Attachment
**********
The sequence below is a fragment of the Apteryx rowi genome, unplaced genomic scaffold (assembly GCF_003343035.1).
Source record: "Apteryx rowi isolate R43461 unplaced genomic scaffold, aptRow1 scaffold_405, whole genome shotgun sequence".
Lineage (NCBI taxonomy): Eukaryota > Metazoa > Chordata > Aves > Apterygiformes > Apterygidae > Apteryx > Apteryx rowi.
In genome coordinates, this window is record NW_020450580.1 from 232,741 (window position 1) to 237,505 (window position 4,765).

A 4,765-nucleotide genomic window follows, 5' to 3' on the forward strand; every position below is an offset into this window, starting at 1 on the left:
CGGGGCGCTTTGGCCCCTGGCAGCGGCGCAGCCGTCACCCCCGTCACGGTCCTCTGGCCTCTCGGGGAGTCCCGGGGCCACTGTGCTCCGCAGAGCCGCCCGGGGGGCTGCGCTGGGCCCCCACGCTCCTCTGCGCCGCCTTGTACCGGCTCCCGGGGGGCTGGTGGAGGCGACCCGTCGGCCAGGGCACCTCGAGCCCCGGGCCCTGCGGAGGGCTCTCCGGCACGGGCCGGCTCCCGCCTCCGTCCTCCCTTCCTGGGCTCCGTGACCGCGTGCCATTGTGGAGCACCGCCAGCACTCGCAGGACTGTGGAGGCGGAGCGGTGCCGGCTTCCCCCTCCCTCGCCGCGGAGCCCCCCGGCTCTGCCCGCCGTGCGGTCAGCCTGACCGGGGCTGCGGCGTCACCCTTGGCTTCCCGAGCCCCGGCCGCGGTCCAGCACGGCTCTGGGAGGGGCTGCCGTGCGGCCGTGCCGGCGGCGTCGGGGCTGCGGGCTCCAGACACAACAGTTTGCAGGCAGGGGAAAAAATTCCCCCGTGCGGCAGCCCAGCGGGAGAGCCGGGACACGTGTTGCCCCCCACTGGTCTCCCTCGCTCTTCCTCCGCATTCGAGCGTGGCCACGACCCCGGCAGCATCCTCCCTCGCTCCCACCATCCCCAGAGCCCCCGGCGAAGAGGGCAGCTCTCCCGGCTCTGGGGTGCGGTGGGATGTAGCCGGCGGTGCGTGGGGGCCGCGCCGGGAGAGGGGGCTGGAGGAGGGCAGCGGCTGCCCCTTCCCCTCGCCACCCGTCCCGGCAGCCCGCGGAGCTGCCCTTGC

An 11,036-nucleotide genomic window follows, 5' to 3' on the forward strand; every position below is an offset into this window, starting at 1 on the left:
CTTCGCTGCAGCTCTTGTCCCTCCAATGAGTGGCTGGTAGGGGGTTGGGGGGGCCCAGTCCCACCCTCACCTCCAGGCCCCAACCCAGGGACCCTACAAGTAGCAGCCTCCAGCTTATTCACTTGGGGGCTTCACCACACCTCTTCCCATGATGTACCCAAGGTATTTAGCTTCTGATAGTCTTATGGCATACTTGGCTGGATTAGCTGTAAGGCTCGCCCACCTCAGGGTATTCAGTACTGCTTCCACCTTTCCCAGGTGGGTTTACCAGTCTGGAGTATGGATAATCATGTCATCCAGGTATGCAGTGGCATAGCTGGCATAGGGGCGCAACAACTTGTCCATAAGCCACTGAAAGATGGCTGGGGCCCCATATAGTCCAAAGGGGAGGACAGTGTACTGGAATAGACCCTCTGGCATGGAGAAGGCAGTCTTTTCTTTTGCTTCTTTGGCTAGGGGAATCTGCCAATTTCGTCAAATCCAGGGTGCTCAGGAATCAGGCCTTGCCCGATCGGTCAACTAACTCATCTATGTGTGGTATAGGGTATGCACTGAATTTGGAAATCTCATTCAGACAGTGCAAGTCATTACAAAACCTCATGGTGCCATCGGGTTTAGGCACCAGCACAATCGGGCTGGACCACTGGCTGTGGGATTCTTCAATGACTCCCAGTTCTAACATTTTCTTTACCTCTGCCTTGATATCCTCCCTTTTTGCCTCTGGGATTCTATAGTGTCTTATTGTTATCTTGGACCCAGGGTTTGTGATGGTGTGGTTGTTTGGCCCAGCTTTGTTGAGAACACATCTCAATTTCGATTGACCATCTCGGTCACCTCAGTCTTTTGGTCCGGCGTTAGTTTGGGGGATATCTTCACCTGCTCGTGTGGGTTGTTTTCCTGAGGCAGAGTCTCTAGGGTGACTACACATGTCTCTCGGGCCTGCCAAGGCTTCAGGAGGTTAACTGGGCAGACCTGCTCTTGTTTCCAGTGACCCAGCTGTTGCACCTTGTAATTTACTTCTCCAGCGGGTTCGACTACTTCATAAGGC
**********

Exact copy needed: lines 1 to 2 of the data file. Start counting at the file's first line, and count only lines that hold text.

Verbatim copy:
The sequence below is a fragment of the Apteryx rowi genome, unplaced genomic scaffold (assembly GCF_003343035.1).
Source record: "Apteryx rowi isolate R43461 unplaced genomic scaffold, aptRow1 scaffold_405, whole genome shotgun sequence".